Pregnant women should avoid taking a broad range of antidepressants and smoking-cessation medications because the drugs may cause their newborn babies to suffer serious side effects, ranging from respiratory problems to constant crying, Health Canada is warning.
In an advisory posted yesterday on its website, Health Canada said the danger is greatest when women take the drugs, in particular a newer class of antidepressants known as SSRIs, during the third trimester of pregnancy.
The regulatory agency said newborns whose mothers took the medications “can experience drug withdrawal symptoms or toxicity after delivery.”
The effects are wide-ranging, though the most common symptoms include respiratory problems, trouble eating, seizures, body rigidity, irritability, jitteriness and constant crying. In some cases, Health Canada warned, newborns may require tube feeding or breathing support, but said the symptoms appear to be reversible.
According to U.S. research, 10 to 15 per cent of pregnant women suffer from depression, but it is unclear how many are treated with antidepressants.
In the advisory, eight drugs were singled out as being of concern: bupropion, which is sold under the brand names Wellbutrin and Zyban, is prescribed both as an antidepressant and a smoking-cessation treatment. Both are products of GlaxoSmithKline and marketed in Canada by Biovail Corp.; citalopram, sold under the brand name Celexa, marketed by Forest Laboratories;fluoxetine, which is better known as Prozac, a product of Eli Lilly; fluvoxamine, sold under the brand name Luvox by Solvay; mirtazapine, sold under the brand name Remeron, marketed by Akzo Nobel; paroxetine, which is commonly known as Paxil, a product of GlaxoSmithKline; sertraline, sold under the brand name Zoloft, marketed by Pfizer; venlafaxine, best known as the drug Effexor, a product of Wyeth-Ayerst Laboratories.
Several of the drugs are selective serotonin reuptake inhibitors (SSRIs), a class of antidepressants that has been in the news a lot lately because of research suggesting they increase suicidal thoughts in children and adolescents, and reports that pharmaceutical companies withheld data showing the negative impact of these drugs.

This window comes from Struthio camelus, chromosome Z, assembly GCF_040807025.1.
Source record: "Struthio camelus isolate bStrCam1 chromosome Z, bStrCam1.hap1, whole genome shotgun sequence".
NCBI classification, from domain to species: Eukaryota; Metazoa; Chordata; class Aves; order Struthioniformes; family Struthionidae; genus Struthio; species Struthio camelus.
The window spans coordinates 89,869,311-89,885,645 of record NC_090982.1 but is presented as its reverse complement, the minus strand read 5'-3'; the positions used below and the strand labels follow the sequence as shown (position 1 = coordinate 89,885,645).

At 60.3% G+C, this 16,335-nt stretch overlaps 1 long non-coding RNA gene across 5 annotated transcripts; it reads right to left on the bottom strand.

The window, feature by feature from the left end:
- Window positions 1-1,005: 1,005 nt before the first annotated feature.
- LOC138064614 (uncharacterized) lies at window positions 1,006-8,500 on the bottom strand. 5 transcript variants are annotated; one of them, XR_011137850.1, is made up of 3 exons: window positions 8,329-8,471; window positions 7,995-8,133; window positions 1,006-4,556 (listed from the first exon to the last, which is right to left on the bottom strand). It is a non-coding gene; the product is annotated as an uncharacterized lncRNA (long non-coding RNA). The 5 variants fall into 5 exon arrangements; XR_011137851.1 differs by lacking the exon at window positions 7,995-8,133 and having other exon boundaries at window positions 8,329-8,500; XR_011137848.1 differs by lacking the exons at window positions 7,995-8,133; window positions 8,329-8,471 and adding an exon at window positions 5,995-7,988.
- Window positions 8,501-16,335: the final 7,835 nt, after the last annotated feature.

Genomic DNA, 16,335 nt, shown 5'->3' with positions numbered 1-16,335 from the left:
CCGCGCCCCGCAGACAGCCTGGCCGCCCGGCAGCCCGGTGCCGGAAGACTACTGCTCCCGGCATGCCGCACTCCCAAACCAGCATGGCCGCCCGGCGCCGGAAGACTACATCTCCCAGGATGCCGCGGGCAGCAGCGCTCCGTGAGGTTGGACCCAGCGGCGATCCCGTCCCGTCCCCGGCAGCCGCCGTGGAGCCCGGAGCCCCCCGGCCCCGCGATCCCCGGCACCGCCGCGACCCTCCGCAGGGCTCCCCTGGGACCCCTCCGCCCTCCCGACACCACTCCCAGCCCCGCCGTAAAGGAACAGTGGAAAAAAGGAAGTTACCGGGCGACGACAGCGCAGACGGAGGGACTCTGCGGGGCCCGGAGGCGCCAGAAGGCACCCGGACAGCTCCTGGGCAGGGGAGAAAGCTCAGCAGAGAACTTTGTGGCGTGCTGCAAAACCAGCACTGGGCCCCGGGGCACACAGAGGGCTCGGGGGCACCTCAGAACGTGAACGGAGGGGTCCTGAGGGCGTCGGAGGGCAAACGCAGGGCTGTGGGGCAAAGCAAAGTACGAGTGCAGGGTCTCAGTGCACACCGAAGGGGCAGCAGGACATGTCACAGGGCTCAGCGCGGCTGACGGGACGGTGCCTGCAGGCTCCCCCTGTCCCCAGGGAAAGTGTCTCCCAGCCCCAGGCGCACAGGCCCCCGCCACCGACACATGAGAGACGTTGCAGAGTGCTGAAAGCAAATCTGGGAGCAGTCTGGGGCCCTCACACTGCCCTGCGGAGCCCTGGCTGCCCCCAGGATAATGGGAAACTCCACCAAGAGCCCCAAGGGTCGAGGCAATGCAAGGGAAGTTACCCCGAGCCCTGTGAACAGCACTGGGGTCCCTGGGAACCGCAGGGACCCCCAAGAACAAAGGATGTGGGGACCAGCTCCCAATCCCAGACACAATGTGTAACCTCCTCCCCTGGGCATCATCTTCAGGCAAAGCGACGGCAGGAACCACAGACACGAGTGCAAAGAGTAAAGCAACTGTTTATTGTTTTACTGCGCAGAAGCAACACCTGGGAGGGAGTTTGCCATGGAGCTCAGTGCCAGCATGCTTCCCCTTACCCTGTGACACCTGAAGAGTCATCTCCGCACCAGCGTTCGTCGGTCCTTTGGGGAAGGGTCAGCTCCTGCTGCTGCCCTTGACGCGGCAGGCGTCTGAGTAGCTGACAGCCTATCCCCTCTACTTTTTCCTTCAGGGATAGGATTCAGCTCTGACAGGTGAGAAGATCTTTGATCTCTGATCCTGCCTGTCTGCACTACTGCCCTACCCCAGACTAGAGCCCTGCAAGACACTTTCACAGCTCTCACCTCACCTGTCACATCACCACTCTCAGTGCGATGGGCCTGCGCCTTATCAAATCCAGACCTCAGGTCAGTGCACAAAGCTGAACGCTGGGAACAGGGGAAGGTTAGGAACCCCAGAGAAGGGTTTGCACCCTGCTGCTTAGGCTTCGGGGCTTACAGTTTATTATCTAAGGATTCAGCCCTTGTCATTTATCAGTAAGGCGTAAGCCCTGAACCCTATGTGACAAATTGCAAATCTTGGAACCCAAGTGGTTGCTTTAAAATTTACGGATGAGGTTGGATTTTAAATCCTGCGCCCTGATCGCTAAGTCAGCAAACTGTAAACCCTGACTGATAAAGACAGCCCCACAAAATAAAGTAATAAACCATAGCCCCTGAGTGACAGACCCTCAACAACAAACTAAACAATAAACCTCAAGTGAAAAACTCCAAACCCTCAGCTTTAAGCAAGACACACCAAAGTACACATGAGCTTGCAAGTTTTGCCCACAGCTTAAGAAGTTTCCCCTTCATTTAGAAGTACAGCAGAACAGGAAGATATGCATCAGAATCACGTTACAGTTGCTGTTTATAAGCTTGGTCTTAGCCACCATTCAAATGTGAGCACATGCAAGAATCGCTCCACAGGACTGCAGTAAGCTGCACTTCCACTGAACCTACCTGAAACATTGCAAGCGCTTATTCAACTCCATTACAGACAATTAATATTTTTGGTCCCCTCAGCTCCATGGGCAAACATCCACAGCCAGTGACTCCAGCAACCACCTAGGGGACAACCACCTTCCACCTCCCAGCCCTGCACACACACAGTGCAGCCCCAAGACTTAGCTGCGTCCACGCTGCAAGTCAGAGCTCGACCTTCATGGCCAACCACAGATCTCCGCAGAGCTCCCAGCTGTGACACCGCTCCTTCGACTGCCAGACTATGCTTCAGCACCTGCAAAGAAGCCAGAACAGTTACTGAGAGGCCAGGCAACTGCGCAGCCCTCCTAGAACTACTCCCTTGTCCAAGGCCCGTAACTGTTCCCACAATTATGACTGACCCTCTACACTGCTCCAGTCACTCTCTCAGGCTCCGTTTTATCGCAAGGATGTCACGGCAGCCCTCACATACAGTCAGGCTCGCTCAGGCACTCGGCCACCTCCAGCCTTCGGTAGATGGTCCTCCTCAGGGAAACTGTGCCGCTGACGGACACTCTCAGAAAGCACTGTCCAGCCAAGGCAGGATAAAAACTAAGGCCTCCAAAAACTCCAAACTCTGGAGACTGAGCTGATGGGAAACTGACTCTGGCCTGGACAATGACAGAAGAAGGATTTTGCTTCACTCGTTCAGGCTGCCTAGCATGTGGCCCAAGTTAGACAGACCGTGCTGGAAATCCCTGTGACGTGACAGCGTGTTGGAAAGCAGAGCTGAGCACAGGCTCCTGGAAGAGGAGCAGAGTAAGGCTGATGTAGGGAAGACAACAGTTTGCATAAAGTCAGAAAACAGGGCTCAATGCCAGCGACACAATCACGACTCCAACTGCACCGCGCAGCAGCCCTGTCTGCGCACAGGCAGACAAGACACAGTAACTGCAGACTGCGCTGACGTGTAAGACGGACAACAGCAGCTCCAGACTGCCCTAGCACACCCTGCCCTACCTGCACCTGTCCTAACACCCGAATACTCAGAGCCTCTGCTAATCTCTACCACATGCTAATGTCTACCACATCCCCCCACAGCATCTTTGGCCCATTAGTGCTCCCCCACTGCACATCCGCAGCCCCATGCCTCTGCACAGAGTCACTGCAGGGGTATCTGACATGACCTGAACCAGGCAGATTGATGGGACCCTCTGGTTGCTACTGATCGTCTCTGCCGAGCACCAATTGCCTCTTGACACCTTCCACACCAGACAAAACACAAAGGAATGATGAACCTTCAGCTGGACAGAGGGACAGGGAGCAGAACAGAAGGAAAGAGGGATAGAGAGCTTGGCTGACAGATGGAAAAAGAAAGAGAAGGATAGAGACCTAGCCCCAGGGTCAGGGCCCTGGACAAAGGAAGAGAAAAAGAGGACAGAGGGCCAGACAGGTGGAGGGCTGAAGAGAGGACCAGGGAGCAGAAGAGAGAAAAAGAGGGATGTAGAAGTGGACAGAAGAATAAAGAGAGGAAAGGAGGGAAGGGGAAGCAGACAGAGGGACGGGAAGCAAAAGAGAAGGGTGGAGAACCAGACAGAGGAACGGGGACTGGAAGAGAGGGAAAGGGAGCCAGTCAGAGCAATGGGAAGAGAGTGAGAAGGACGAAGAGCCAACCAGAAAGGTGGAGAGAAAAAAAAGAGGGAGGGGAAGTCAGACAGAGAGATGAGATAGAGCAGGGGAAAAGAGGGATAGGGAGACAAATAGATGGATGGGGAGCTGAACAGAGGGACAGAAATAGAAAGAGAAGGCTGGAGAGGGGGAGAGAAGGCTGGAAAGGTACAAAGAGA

In its advisory, Health Canada said: “If a woman is pregnant and is taking an SSRI, or other newer anti-depressant, she should discuss the risks and benefits of the various treatment options with her health-care professional. It is very important that patients do not stop taking these medications without first consulting with their doctor.”
The health regulator said it will also ask manufacturers to provide stronger warnings on the labels of drugs.
Wende Wood, a psychiatric pharmacist at the Centre for Addiction and Mental Health in Toronto, said the warning has to be taken in context. “There is a risk from these drugs, but we have to balance that against not being treated for depression during pregnancy and for post-partum depression.”
She said that women who are depressed eat poorly and tend to self-medicate with tobacco, alcohol and non-prescription drugs, all of which can cause far more severe damage to the fetus.
The new Health Canada advisory is similar to one issued in June by the U.S. Food and Drug Administration.
There, an expert panel studying the safety of SSRIs said it had received hundreds of reports of adverse effects in newborns. The scientists said they did not have enough data to understand precisely how the drugs affect newborns, but their use should be limited as a precautionary measure.
The expert panel cautioned, however, that depression itself in an expectant mother can have negative effects on the baby.
Since evidence arose about the effects of SSRIs on newborns, many physicians have had pregnant women slowly decrease the dose of antidepressant or stop completely to minimize drug withdrawal symptoms in the newborn baby.
Dr. Wood said that is not necessarily a sound approach. “We don’t know if this is dose related,” she said.
Earlier this year, the U.S. Food and Drug Administration ordered the manufacturers of 10 big-selling antidepressants to alter their labels to warn of a possible increase in suicidal thoughts and behaviours by people taking these prescription drugs.
Health Canada followed suit, issuing its own public health warning about seven SSRIs, excluding Prozac.